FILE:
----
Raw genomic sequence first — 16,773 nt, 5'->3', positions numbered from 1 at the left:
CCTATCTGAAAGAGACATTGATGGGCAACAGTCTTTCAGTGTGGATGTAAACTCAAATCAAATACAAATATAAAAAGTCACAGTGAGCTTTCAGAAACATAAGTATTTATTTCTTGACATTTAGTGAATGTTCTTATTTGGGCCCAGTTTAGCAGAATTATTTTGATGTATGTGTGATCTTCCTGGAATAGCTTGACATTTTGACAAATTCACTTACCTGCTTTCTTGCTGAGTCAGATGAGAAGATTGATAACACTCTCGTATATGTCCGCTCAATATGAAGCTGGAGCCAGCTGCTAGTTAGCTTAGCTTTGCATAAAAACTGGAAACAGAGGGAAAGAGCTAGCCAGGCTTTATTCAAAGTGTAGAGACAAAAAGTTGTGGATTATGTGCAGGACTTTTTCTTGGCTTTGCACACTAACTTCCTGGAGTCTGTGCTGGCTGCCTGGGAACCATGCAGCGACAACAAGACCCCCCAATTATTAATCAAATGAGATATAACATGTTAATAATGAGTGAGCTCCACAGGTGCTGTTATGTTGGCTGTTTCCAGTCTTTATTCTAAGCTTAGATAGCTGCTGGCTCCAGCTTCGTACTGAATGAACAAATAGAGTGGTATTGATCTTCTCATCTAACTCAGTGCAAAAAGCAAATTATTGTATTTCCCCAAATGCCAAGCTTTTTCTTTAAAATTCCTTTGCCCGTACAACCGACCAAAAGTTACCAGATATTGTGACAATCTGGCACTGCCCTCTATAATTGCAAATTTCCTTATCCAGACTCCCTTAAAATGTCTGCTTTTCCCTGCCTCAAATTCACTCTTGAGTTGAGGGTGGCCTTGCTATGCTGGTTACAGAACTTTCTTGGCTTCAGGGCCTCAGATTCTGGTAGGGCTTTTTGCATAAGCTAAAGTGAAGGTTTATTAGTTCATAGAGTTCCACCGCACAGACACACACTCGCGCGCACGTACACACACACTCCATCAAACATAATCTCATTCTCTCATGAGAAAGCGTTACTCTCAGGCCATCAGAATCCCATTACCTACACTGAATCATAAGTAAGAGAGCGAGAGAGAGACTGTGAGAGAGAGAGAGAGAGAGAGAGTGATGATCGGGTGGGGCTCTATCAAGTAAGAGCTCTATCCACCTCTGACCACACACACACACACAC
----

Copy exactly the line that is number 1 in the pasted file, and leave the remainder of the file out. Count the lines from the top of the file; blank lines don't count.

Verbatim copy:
Raw genomic sequence first — 16,773 nt, 5'->3', positions numbered from 1 at the left: